The second, and more delicate reason, often comes from a sense of being threatened. A woman who feels this way is likely to see her boyfriend's or husband's interest in the women on-screen as "cheating." Of course it isn't, since viewing a woman perform sex acts on camera is hardly the same as doing them himself. In her mind, though, she is unable or unwilling to make the distinction.



However, there is a third way you could look at it. Personally, I as a person and as a woman sum up my opinion of porn in one word: boring. If I were dating a man who viewed it occasionally, I would simply look at it as a silly, non-threatening hobby. If it had no effect on our sexual relationship, there would be no reason to even raise the topic. What if that same man increased the time he spent looking at women in magazines and on the internet? What if he started chatting with unknown women online in a box rather than spend time making love with me? Then I'd begin to find him a bore, and very quickly. At that point, I would also be thinking of ending the relationship altogether. What attractive, intelligent woman wants to stay with a man who spends all or most of his time on those silly activities rather than making love to her? Not I. And neither should you.



Q. Do you or your partner have religious views about sex without marriage, sex without love, or sex without procreation? What are they?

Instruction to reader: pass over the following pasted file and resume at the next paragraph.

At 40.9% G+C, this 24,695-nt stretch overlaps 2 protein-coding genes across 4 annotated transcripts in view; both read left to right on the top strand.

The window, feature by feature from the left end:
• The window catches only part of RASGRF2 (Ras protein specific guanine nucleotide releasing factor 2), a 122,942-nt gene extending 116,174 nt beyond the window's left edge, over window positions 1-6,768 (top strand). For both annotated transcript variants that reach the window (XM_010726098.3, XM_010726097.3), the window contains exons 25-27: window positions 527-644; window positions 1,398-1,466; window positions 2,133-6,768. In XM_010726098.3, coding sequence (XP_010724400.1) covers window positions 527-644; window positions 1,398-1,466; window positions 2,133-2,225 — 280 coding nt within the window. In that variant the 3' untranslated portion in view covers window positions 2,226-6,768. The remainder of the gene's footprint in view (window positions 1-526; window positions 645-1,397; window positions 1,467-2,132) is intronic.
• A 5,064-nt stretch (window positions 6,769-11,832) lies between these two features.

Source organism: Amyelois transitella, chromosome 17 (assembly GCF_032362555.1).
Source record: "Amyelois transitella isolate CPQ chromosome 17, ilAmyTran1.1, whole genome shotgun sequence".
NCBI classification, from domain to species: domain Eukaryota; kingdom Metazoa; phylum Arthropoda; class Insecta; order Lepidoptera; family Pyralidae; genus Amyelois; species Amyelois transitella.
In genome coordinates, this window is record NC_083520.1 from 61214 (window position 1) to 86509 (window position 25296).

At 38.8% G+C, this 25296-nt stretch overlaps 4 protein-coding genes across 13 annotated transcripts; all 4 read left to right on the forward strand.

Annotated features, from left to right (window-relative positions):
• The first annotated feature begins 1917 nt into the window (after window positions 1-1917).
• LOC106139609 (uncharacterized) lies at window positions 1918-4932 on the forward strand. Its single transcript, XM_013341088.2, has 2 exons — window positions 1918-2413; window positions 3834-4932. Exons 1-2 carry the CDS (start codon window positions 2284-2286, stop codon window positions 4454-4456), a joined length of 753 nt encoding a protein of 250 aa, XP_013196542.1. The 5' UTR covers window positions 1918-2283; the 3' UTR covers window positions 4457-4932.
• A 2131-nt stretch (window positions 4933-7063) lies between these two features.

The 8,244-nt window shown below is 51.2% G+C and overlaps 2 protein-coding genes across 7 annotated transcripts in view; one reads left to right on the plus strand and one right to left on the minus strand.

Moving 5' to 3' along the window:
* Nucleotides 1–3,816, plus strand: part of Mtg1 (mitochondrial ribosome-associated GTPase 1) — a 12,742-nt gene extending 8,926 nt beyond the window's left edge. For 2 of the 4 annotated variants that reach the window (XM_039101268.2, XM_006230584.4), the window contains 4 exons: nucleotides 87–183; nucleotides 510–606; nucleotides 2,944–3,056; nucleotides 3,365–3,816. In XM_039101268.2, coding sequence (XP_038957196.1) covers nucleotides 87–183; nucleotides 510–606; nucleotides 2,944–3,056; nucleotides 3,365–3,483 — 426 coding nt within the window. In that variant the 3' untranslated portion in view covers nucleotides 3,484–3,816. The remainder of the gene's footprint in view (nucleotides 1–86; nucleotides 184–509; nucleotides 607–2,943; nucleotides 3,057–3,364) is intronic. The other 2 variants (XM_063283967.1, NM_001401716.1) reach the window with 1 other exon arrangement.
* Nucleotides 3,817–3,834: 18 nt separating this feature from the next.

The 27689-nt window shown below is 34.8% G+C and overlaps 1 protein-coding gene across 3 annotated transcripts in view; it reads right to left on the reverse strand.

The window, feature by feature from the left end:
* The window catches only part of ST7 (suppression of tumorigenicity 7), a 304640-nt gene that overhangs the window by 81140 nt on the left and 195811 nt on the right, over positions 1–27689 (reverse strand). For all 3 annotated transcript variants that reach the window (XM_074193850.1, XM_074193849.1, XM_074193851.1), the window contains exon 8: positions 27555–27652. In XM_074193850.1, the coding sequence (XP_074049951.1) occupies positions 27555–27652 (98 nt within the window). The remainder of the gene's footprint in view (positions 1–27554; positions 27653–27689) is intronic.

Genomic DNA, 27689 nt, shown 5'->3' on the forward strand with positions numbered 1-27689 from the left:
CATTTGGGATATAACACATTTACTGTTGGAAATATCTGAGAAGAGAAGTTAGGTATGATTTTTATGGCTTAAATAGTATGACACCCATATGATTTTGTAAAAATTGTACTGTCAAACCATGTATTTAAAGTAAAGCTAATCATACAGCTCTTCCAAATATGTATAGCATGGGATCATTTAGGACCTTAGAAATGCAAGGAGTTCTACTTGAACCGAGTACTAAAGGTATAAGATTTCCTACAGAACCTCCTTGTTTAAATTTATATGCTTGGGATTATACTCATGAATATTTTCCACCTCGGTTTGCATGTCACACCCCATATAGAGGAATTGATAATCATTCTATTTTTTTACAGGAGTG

It is very hard to overcome the views about sex drilled into children and teenagers by parents. Some parents, unfortunately, had beliefs that prevented their kids from having healthy sex at all when they matured into adults. What was your background, and that of your partner? Anyone who was raised in a strict religious environment where sex is concerned may have a lot of sexual baggage to ship out. Sometimes, it does not go away, at least not all by itself. There is no shame in seeking out professional counseling to help you or a partner begin to enjoy a healthy sexual relationship without guilt. In fact, it could improve the quality of your sex life tremendously.



Q. Should sex, in your opinion, be strictly reserved for marriage?



Your answer will be a simple yes or no, depending on whether you have a conservative or progressive mind set. Conservative or religious men and women are more likely to say yes to this question, while those with more relaxed and liberal views on sex will tend to answer no. However, you might have a real dilemma if your answer is no, but your partner's is yes. Do you place sexual compatibility as one of your top five priorities for maintaining a good relationship? If so, make it a point to discuss your differences with your partner. Should he decide that he cannot or will not compromise his ideals, you need to evaluate your ability or willingness to live with them.



Q. Have one or both of you read any books or visited any websites concerning sexual philosophy?



One of the best ways to find out if you and your partner are on the same page sexually is to read one or a few books on sexual philosophy. The two I recommend highly are Marriage and Morals by noted British philosopher Bertrand Russell, and Sex Without Guilt by the well-known psychologist and author Albert Ellis. Once you have each read the same books, you can discuss how much of the author's viewpoints you agree and disagree about. If one of you agrees with 90% of the content, but the other disagrees with the same 90%, you may need to do a lot more talking before deciding to marry.

Since sex will presumably be a big part of marriage for the majority of couples getting married, it makes perfect sense to find out where you each stand on the topic. It doesnt make much sense to leave such an important part of your relationship to chance by hoping everything will go well after the wedding. After that, its really too late.